I sat down yeseterday for 30 minutes with Jack Dangermond to get a quick look at ArcGIS Explorer. Other information about the product has been published by Directions, our own APB and other blogs before so I won’t repeat what has been said other than to reiterate that the product is essentially "GIS on the Web". When geospatial visualization and analysis was first delivered by ESRI, Intergraph and others back around 1996-1998, no one really "wanted" GIS on the web. The internet was considered "too slow" to handle the advanced functionality considered necessary to be productive. That changes radically with ArcGIS Explorer as the available services it can call really does make the difference between desktop and web functionality transparent. ArcGIS Explorer, lets just call it AGE for the context of this report, does not really look like Googel Earth (GE) or Microsoft’s Virtual Earth (VE) so just put those arguments aside for now. If you are an experienced GIS user, you’ll love AGE. Yes, it have some of the "wiz-bang" of GE but because if it ability to call remote services like a WMS and other ArcGIS servers, the functionality to perform trace analysis along linear features, for example, go far beyond what you can do with any other visualization tool like GE or VE. Much like many desktop products such as ArcView or MapInfo or GeoMedia, you will find that although the workflow is different, the functionality of AGE closely approximates what you can find in those desktop products.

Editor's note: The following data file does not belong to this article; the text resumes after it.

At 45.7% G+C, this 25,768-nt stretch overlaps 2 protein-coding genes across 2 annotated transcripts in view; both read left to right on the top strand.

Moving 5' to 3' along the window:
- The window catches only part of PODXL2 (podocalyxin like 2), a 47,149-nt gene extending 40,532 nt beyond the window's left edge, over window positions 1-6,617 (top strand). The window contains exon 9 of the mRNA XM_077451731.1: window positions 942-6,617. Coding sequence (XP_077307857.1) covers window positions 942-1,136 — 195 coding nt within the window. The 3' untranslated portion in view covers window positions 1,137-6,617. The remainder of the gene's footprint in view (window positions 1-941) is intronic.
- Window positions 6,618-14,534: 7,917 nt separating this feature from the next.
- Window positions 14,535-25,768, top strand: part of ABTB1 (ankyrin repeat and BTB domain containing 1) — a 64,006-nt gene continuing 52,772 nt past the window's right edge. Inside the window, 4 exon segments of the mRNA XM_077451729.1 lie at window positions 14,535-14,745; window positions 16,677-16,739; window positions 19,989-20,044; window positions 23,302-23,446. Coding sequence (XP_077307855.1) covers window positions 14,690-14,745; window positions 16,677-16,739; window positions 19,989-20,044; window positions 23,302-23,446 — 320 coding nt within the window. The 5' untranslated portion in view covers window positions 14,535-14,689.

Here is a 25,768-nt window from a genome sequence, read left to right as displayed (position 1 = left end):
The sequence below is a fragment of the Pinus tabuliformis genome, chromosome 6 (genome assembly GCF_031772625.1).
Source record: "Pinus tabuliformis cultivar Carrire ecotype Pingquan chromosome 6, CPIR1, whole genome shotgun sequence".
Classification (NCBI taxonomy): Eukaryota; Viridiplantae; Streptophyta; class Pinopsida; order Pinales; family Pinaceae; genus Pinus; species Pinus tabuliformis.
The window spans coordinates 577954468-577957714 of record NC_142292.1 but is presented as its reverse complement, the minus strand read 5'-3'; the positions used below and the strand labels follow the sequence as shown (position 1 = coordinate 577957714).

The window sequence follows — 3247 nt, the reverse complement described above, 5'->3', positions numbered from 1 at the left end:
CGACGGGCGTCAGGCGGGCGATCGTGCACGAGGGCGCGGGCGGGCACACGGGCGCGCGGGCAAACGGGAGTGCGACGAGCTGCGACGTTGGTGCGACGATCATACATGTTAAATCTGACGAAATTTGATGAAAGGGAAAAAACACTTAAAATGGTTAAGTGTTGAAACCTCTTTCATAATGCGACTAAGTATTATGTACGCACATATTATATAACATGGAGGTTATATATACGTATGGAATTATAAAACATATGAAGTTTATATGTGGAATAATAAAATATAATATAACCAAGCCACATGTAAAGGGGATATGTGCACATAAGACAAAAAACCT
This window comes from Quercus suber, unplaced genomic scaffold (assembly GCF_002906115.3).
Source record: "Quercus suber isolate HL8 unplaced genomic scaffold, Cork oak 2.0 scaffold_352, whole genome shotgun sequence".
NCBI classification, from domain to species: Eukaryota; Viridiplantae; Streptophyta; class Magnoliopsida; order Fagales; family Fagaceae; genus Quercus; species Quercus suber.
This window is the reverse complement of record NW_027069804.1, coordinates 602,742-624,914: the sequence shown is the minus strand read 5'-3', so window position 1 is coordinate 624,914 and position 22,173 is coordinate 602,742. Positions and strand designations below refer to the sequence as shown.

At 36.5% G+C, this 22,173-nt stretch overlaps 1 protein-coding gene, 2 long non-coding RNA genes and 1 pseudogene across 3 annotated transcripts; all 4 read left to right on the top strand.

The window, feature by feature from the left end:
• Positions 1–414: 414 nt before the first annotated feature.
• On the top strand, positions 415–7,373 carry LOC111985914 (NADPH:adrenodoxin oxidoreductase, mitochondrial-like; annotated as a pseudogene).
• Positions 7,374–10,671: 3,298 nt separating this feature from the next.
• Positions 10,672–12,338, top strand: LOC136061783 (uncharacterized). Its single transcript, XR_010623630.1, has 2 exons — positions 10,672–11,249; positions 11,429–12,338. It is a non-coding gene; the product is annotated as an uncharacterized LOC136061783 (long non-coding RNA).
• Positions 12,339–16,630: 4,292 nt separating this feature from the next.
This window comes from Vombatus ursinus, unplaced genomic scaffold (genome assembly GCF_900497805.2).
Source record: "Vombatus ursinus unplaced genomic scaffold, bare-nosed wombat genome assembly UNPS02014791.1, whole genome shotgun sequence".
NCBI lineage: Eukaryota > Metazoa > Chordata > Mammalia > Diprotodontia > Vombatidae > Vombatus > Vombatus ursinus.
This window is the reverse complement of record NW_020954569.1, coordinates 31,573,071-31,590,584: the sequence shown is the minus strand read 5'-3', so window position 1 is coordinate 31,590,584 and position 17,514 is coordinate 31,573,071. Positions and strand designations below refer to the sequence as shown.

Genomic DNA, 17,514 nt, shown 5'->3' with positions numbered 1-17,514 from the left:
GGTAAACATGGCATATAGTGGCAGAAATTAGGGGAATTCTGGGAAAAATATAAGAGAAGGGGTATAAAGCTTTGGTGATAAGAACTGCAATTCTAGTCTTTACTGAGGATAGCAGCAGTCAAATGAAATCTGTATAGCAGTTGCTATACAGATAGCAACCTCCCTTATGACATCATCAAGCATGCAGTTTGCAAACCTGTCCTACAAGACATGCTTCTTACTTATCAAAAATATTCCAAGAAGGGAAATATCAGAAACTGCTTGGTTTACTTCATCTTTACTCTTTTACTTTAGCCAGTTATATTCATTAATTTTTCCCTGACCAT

So, perhaps the obvious question is: "What do you buy?" AGE is free and for anyone with ArcIMS, you will probably want to move from that environment to AGE-ArcGIS Server. The architecture is different but the benefit may be worth the move. But the discussion gets very fuzzy if you have a situation where you’ve invested in desktop GIS systems but you know that more people could benefit from seeing/using geospatial information. Do you migrate to a completely web-based solution? We all tend to think that everyone is up on the latest technology and everyone moves to new environments and architectures when the vendor makes them available. Not so. Many are very comfortable sticking with ArcView and other desktop products. But if you have waited a long time thinking about how the internet would serve your enterprise better, then AGE may be worth a serious look. AGE is not yet available and Mr. Dangermond says more information is forthcoming in June and at the UC in August so we’ll keep watching.

by Joe Francica on 04/26 at 06:37 AM | Comments | Bookmark and Share

Tuesday, April 25, 2006

Evan Yares (head dude at Open Design Alliance) shares a fascinating story of how “all of the sudden” Autodesk is looking to trademark DWG. That’s right, all the years we’ve been using DWGs and the term DWG, Autodesk did not have legal ownership of the term. Yares points out some, well, oddities in the applications as well as raising the general question about trademarks, etc. He’s also very clear that his organization is in direct violation with the existing (since March) trademark guidance on the Autodesk website. I suspect we at Directions Media are too.

via TenLinks Daily

by Adena Schutzberg on 04/25 at 03:05 PM | Comments | Bookmark and Share